With her eye for the ironic and quirky, and her no-holds barred straight-talking, Amiry brings to vivid life the rogues parade of characters she encounters on her journey. And it is all done with the eccentric, zany, chatty wit she exhibits in person, as well as on the page.

But the wall separating Israelis and Palestinians is not just a canvas and subject for art, it can also provide its raw materials. Khaled Jarrar chips away chunks of the wall and uses the concrete to fashion or sculpt footballs, basketballs and ping-pong rackets, like those abandoned by kids playing by the wall.

Palestinians may dream of dismantling the wall and ending the restrictions it imposes on their lives, but, in the meantime, life goes on. Under its long concrete shadow, in front of its dizzying array of street art, people go about their days until the day arrives when it, like its predecessors elsewhere, will vanish.

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Defeating Hitler’s legacy

 
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By Khaled Diab

On the 80th anniversary of Hitler’s rise to power, Germany provides an inspiring role model for how societies can come to terms with their ugly past.

Thursday 11 April 2013

An unknown German defies the tyranny of Nazism and the mass psychosis of the time. From Topography of Terror collection.

An unknown German defies the tyranny of Nazism and the mass psychosis of the time. From Topography of Terror collection.

Walking around today’s cosmopolitan Berlin, it is hard to believe that it was only 80 years ago this year that Adolf Hitler seized power in Germany. The self-styled “Führer” transformed a volatile yet vibrant democracy into the very definition of a totalitarian dictatorship, paving the way for a war that would claim an estimated 75 million lives, including the systematic murder of 6 million Jews and 5 million people belonging to other stigmatised ethnic groups and minorities.

SONY DSCTo mark this important anniversary, the city of Berlin has organised a series of events in 2013 around the theme of “destroyed diversity”. Among the many attractions are open-air exhibitions – sort of pop-up urban memorials – at critical locations around the city which highlight Berlin’s diversity during the Weimar Republic in the 1920s and early 1930s, and how this was eventually destroyed by the Nazis.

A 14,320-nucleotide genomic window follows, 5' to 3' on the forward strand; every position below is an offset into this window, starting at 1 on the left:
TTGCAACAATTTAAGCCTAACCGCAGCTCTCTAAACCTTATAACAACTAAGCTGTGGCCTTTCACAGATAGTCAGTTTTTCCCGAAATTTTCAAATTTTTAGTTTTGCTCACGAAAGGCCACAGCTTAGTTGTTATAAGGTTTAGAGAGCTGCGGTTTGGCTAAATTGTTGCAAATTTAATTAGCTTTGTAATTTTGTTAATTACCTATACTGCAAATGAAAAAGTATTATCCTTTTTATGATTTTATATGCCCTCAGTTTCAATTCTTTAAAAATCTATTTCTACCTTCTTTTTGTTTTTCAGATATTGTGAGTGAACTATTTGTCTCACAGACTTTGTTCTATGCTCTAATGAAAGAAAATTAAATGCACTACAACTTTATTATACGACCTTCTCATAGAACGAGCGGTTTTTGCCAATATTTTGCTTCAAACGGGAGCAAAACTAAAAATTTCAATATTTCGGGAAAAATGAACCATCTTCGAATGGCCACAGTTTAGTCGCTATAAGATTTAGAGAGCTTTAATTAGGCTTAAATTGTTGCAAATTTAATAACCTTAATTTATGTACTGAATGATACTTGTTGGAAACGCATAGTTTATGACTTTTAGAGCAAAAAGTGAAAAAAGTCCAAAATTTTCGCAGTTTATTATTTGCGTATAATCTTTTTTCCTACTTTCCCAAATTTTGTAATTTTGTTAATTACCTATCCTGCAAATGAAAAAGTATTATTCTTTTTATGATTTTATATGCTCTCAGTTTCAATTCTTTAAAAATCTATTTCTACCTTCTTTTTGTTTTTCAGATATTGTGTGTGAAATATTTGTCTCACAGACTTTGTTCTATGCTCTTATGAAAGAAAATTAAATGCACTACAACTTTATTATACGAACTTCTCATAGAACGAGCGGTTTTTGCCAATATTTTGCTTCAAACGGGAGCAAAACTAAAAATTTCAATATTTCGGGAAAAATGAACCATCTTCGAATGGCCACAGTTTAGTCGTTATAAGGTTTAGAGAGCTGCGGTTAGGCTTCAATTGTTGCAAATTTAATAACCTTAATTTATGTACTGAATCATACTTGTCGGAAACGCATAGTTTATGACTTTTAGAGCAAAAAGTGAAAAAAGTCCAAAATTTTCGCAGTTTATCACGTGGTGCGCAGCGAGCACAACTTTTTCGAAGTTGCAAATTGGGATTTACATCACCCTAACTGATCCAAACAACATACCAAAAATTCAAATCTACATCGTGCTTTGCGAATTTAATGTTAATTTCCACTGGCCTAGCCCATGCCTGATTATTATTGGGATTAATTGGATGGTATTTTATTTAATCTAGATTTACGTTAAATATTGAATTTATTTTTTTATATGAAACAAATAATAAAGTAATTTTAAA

The portrait exhibitions across Berlin place the wider events of this historical turning point in the human and personal by profiling more than 200 prominent Berliners who both represented the city’s immense diversity and subsequently fell victim to Nazi tyranny.

One thing that caught my attention is that though Jews were the Nazi’s most hated and persecuted victims, they were not the first. The early purges carried out by Hitler and his cohorts was a kind of political classicide in which opposition politicians, journalists, writers and intellectuals were targeted, particularly communists and leftists.

As a 21st-century observer who knows how this German tragedy ends, one thing that immediately strikes you is how incredibly creative and diverse the Weimar Republic was. Empowered by what some historians regarded as “the most liberal and democratic” constitution of the 20th century, its capital, Berlin, blossomed into a global centre of learning, culture and art.

At its best, Berlin was a free-spirited city where minorities and women flourished in a rare atmosphere of free inquiry, despite the increasingly bloody conflict between the extreme right and left. Had Germany taken a different path, we might today have looked back at the Weimar republic as a “golden age second only to the Italian Renaissance”, the American writer Frederic Grunfeld once claimed.

Although the ugly brand of anti-Semitism which was to become the trademark of the Nazi era was already visible on the political margins – such as in Hitler’s very own bestseller Mein Kampf  – Jews in Germany were to reach a level of prominence and integration that would be unmatched and unrivalled in the Western world except in the United States in recent decades.